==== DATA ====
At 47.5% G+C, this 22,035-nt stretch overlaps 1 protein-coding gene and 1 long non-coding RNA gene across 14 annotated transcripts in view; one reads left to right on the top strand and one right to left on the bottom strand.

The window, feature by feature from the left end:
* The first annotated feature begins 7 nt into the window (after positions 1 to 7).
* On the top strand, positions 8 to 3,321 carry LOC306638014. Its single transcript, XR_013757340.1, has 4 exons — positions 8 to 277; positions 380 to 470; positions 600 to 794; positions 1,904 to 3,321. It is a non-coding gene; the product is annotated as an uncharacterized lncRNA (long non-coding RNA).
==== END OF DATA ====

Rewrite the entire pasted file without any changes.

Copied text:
At 47.5% G+C, this 22,035-nt stretch overlaps 1 protein-coding gene and 1 long non-coding RNA gene across 14 annotated transcripts in view; one reads left to right on the top strand and one right to left on the bottom strand.

The window, feature by feature from the left end:
* The first annotated feature begins 7 nt into the window (after positions 1 to 7).
* On the top strand, positions 8 to 3,321 carry LOC306638014. Its single transcript, XR_013757340.1, has 4 exons — positions 8 to 277; positions 380 to 470; positions 600 to 794; positions 1,904 to 3,321. It is a non-coding gene; the product is annotated as an uncharacterized lncRNA (long non-coding RNA).